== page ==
One of the primary benefits offered by the Small Business Administration’s (SBA) mentor-protégé programs is the ability to operate outside the normal rules governing affiliation.  Generally speaking, SBA allows mentors to provide assistance (including technical, management, and financial assistance) to their protégé firms without fear of creating affiliation.  That is, so long as the

Small business owners must always be mindful of what it means to be “small” in the world of government contracting.  After all, losing that small business size status means losing direct access to the lucrative world of set-aside contracts and the SBA’s socio-economic programs.

In the past, we’ve discussed the SBA’s rules on affiliation

For small business government contractors, the question of affiliation should always be at the top of the list of priorities.  A finding of affiliation between your business and another business (and, in particular, a large business) could be enough to lose your small business size status – and the ability to compete for those coveted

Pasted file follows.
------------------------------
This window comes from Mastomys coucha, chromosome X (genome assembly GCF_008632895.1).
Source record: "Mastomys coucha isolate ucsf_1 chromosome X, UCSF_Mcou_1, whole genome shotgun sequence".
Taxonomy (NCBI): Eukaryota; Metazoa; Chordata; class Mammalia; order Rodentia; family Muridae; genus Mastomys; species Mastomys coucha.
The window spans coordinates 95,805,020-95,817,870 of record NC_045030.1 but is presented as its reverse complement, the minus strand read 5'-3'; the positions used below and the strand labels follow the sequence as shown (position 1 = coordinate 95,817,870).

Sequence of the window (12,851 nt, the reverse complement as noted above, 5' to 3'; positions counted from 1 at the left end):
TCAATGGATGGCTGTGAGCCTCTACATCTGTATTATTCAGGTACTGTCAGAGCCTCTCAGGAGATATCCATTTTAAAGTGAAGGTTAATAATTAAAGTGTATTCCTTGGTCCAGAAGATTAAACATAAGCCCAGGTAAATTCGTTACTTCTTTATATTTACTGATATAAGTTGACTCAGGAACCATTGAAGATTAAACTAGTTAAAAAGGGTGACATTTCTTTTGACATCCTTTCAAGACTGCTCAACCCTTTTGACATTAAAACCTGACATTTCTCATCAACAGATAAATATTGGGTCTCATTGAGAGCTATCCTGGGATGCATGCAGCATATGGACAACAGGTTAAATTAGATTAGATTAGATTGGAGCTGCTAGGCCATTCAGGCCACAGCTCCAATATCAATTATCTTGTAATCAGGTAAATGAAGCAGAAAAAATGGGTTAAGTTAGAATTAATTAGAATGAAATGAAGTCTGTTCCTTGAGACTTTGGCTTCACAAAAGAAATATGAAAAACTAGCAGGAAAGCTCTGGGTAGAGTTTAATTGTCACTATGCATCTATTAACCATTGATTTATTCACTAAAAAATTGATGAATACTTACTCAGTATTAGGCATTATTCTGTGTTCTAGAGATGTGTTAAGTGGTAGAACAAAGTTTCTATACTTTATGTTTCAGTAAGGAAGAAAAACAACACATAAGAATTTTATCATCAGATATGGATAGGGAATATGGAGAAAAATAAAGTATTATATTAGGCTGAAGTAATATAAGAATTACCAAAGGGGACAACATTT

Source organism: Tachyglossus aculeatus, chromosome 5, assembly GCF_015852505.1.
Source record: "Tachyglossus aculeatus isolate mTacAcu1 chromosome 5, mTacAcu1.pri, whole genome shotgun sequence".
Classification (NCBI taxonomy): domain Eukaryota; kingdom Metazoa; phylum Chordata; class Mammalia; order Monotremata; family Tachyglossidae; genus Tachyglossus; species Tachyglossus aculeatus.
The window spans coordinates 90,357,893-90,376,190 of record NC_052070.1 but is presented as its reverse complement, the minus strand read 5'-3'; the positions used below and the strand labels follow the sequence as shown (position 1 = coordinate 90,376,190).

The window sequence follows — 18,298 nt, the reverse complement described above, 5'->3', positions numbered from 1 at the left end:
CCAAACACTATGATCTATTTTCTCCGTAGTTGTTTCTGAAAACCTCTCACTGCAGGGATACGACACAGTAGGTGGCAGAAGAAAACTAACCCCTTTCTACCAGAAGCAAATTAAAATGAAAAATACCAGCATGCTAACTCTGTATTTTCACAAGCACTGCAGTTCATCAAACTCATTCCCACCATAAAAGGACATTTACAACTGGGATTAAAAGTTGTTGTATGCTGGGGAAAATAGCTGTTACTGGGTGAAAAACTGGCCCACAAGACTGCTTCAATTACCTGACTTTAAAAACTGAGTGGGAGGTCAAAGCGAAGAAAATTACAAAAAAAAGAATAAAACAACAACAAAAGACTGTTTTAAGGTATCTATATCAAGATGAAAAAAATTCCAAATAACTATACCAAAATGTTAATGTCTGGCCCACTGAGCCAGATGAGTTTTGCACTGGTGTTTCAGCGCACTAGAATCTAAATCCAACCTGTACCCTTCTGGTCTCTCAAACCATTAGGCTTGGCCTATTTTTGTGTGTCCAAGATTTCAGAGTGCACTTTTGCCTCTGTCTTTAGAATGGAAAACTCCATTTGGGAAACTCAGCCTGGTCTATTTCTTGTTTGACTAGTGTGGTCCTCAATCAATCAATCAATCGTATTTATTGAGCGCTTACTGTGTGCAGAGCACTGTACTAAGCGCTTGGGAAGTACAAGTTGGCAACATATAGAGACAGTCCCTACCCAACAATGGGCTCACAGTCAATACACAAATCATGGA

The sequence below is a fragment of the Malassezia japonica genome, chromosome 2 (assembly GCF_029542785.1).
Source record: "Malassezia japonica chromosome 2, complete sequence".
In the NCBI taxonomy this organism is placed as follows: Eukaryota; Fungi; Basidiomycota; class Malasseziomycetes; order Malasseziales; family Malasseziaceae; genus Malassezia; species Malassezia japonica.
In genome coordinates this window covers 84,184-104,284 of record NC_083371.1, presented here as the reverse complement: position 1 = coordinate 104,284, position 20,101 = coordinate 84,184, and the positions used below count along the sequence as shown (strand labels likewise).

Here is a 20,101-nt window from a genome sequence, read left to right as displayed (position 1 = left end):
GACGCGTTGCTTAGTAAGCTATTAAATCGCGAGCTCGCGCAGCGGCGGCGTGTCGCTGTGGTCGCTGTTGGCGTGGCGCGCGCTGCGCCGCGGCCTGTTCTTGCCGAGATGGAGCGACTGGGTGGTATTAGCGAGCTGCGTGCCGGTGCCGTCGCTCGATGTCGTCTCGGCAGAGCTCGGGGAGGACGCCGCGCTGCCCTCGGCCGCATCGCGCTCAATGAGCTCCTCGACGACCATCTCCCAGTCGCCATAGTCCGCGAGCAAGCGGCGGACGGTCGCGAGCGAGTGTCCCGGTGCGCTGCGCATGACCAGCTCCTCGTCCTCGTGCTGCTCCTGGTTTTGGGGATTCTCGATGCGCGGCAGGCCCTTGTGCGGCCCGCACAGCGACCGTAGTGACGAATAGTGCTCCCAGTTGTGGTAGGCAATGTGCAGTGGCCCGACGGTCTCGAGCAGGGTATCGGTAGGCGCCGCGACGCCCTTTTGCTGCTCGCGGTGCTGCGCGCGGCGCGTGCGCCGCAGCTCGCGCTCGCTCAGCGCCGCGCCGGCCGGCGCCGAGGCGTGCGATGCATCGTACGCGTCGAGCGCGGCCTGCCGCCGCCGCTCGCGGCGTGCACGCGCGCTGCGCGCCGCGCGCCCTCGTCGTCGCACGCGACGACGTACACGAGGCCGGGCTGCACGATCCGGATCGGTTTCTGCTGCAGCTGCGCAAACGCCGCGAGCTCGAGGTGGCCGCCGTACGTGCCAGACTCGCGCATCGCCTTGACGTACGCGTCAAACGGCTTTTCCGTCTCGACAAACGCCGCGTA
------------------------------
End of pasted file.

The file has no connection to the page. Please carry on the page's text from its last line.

The future is now for government contractors.  A new Small Business Administration (SBA) regulation finalizes the long-anticipated expansion of the small business mentor-protégé program.  This major policy shift vastly expands access to set-aside contracts previously reserved for performance only by small businesses.  Government contractors – both small and large – need to create a

For small businesses, understanding the Small Business Administration’s rules concerning affiliation is vital for establishing and maintaining a certain size threshold.  Relationships that are deemed too close by the SBA can lead to a finding of affiliation and, ultimately, the loss of the ability to chase set-aside work.

The rules of affiliation are notoriously ambiguous.